2022 NHMA Legislative Bulletin 12
Good-Bye and Hello
Many local officials completed their terms of office this week, and some will next week. Whatever the timing, we thank all of you for the time and energy you have devoted to public service, including your work on behalf of NHMA. For those who have never served in local government, it is difficult to appreciate how much work and time are involved, and how thankless the task can be. We hope you will enjoy your time off.
Meanwhile, we enthusiastically welcome all of the new officials. We look forward to working with you in the coming years. Our annual update to the Municipal Officials Directory is underway, so please be sure to provide updated contact information for your municipality. Local officials who are not yet subscribed to the Legislative Bulletin can do so here.
Some who are new to local government may not fully appreciate the extent to which state legislation affects what happens at the local level—but you will learn quickly. We hope you will read the Legislative Bulletin, get to know your legislators, think about what you can do to influence state policy, and let us know when you have questions or ideas.
A Busy Week Ahead
Thursday, March 17, is the last day for the House to act on House bills not in a second committee and the deadline for Senate policy committees to act on all Senate bills with a fiscal impact, except bills exempted pursuant to Senate Rule 4-5. As a consequence, the House will meet Tuesday, Wednesday, and Thursday in order to act on all bills not in a second committee. The Senate will meet Thursday. There will be few committee hearings in either body.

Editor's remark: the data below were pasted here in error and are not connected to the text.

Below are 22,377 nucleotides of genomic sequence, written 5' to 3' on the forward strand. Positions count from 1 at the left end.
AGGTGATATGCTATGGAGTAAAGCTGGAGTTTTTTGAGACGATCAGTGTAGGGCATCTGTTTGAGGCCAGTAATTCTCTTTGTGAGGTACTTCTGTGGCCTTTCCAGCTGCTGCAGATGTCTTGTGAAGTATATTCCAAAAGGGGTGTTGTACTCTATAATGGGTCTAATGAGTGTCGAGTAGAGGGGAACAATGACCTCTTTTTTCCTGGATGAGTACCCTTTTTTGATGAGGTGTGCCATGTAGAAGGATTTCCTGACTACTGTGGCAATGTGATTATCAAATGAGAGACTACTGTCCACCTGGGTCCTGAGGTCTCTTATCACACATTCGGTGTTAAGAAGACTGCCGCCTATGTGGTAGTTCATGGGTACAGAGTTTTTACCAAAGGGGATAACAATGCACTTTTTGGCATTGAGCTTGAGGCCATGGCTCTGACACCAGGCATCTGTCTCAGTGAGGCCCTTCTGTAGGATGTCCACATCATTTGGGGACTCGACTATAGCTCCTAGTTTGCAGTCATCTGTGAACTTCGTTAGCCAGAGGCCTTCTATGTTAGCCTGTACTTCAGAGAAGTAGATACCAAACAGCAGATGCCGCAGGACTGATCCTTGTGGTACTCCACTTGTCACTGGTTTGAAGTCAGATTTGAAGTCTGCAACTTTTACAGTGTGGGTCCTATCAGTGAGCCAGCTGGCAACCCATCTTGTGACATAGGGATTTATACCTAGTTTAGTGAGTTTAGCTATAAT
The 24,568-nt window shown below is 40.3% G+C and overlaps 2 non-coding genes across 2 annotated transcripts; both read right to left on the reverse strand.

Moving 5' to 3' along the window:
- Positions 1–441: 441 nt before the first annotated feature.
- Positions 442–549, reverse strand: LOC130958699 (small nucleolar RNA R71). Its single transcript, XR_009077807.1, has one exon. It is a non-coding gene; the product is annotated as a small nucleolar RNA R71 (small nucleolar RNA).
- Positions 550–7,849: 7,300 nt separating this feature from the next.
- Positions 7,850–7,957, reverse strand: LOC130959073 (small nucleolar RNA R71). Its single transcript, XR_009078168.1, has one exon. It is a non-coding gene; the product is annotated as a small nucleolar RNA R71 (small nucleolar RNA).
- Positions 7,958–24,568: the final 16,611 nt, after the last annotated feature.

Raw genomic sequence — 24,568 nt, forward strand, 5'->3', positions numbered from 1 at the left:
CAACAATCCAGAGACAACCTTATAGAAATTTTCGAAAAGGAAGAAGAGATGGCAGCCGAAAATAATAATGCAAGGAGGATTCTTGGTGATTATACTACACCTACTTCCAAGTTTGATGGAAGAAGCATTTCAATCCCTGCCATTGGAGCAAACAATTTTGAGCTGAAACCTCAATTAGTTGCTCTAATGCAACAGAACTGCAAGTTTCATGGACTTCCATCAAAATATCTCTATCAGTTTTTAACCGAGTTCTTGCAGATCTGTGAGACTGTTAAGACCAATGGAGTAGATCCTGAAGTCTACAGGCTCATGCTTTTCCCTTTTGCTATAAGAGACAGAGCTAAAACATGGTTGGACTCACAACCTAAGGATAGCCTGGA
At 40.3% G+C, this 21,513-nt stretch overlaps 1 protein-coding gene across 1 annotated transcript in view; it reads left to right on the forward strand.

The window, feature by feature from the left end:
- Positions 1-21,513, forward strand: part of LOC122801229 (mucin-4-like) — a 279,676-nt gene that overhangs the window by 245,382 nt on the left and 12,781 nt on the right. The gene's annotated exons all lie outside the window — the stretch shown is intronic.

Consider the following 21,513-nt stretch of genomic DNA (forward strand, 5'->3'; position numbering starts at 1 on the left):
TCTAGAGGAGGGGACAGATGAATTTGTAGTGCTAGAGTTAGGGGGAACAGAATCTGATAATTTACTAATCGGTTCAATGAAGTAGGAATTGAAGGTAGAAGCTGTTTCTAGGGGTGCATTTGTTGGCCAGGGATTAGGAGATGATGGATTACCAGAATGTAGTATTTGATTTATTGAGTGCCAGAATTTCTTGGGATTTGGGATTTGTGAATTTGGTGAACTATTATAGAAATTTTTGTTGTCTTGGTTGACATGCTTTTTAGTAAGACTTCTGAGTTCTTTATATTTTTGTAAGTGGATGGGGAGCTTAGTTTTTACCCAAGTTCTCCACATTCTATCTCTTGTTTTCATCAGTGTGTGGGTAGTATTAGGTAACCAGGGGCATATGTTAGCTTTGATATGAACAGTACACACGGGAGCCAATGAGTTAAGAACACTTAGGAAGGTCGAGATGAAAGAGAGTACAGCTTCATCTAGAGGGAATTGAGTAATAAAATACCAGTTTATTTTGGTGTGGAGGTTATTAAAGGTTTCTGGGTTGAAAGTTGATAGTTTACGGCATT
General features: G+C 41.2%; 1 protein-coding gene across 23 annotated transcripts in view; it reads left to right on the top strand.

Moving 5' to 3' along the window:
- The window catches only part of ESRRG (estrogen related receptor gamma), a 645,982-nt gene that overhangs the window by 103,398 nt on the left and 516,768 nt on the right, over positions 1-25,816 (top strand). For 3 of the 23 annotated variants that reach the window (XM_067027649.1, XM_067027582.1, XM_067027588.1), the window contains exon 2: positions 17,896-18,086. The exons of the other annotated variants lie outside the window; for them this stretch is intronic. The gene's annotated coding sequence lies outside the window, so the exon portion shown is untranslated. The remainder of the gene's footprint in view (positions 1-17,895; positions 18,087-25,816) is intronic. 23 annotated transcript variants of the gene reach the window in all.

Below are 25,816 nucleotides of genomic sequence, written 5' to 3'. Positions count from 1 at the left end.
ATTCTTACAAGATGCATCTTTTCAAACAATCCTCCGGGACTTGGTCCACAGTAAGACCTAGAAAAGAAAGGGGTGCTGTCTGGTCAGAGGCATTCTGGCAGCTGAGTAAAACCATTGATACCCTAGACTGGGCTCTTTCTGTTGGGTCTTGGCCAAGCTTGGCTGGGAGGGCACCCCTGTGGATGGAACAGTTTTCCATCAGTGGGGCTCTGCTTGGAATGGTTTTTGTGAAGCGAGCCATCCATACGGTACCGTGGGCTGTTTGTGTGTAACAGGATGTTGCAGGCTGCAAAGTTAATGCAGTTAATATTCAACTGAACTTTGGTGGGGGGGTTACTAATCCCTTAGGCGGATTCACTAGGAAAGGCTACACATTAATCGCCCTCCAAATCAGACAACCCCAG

Please note that the House bills that we discussed in last week’s Bulletin are being voted on this coming week. Members should contact their representatives to ask them to vote against the committee recommendations on the following bills: HB 1033, prohibiting municipalities from using funds collected from property taxes to lobby the state legislature (also written about below); HB 1268, the city council powers bill; HB 1272, the health officer bill; HB 1070, the default budget bill; and HB 1073, the attorney-client privilege exemption repeal bill.